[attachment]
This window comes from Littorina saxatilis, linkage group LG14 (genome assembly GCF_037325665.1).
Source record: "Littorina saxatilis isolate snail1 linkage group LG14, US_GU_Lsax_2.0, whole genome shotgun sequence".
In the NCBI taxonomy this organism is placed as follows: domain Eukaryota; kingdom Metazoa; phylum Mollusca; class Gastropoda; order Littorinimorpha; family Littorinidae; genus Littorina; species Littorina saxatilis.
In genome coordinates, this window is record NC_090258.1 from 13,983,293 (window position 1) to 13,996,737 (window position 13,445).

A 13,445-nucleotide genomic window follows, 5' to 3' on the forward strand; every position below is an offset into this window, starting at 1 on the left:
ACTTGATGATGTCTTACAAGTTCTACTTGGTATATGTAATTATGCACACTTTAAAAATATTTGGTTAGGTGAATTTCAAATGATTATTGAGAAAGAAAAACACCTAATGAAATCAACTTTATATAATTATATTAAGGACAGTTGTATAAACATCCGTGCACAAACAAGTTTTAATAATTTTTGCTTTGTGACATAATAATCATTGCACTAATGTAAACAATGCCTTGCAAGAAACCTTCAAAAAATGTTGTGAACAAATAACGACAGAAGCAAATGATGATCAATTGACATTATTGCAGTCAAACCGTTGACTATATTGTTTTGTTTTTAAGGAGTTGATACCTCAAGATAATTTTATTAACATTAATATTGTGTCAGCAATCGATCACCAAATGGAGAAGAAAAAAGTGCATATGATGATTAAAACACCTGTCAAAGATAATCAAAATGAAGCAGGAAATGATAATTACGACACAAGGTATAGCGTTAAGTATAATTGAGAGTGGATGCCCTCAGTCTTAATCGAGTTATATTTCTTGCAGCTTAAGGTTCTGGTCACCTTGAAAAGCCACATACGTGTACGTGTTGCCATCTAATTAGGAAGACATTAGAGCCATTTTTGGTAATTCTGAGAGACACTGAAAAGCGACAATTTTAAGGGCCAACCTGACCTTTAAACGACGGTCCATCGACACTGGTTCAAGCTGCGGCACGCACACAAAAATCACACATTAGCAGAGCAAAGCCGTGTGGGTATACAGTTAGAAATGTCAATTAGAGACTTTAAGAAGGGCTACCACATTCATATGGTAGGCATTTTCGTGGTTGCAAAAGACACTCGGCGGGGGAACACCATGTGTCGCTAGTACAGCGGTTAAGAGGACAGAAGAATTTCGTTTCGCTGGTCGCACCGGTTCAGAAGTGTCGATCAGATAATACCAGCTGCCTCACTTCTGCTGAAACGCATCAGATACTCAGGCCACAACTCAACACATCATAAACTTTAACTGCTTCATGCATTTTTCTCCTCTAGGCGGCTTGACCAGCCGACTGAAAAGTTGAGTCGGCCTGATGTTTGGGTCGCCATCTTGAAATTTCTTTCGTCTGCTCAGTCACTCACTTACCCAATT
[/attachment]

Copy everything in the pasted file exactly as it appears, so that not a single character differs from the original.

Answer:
This window comes from Littorina saxatilis, linkage group LG14 (genome assembly GCF_037325665.1).
Source record: "Littorina saxatilis isolate snail1 linkage group LG14, US_GU_Lsax_2.0, whole genome shotgun sequence".
In the NCBI taxonomy this organism is placed as follows: domain Eukaryota; kingdom Metazoa; phylum Mollusca; class Gastropoda; order Littorinimorpha; family Littorinidae; genus Littorina; species Littorina saxatilis.
In genome coordinates, this window is record NC_090258.1 from 13,983,293 (window position 1) to 13,996,737 (window position 13,445).

A 13,445-nucleotide genomic window follows, 5' to 3' on the forward strand; every position below is an offset into this window, starting at 1 on the left:
ACTTGATGATGTCTTACAAGTTCTACTTGGTATATGTAATTATGCACACTTTAAAAATATTTGGTTAGGTGAATTTCAAATGATTATTGAGAAAGAAAAACACCTAATGAAATCAACTTTATATAATTATATTAAGGACAGTTGTATAAACATCCGTGCACAAACAAGTTTTAATAATTTTTGCTTTGTGACATAATAATCATTGCACTAATGTAAACAATGCCTTGCAAGAAACCTTCAAAAAATGTTGTGAACAAATAACGACAGAAGCAAATGATGATCAATTGACATTATTGCAGTCAAACCGTTGACTATATTGTTTTGTTTTTAAGGAGTTGATACCTCAAGATAATTTTATTAACATTAATATTGTGTCAGCAATCGATCACCAAATGGAGAAGAAAAAAGTGCATATGATGATTAAAACACCTGTCAAAGATAATCAAAATGAAGCAGGAAATGATAATTACGACACAAGGTATAGCGTTAAGTATAATTGAGAGTGGATGCCCTCAGTCTTAATCGAGTTATATTTCTTGCAGCTTAAGGTTCTGGTCACCTTGAAAAGCCACATACGTGTACGTGTTGCCATCTAATTAGGAAGACATTAGAGCCATTTTTGGTAATTCTGAGAGACACTGAAAAGCGACAATTTTAAGGGCCAACCTGACCTTTAAACGACGGTCCATCGACACTGGTTCAAGCTGCGGCACGCACACAAAAATCACACATTAGCAGAGCAAAGCCGTGTGGGTATACAGTTAGAAATGTCAATTAGAGACTTTAAGAAGGGCTACCACATTCATATGGTAGGCATTTTCGTGGTTGCAAAAGACACTCGGCGGGGGAACACCATGTGTCGCTAGTACAGCGGTTAAGAGGACAGAAGAATTTCGTTTCGCTGGTCGCACCGGTTCAGAAGTGTCGATCAGATAATACCAGCTGCCTCACTTCTGCTGAAACGCATCAGATACTCAGGCCACAACTCAACACATCATAAACTTTAACTGCTTCATGCATTTTTCTCCTCTAGGCGGCTTGACCAGCCGACTGAAAAGTTGAGTCGGCCTGATGTTTGGGTCGCCATCTTGAAATTTCTTTCGTCTGCTCAGTCACTCACTTACCCAATT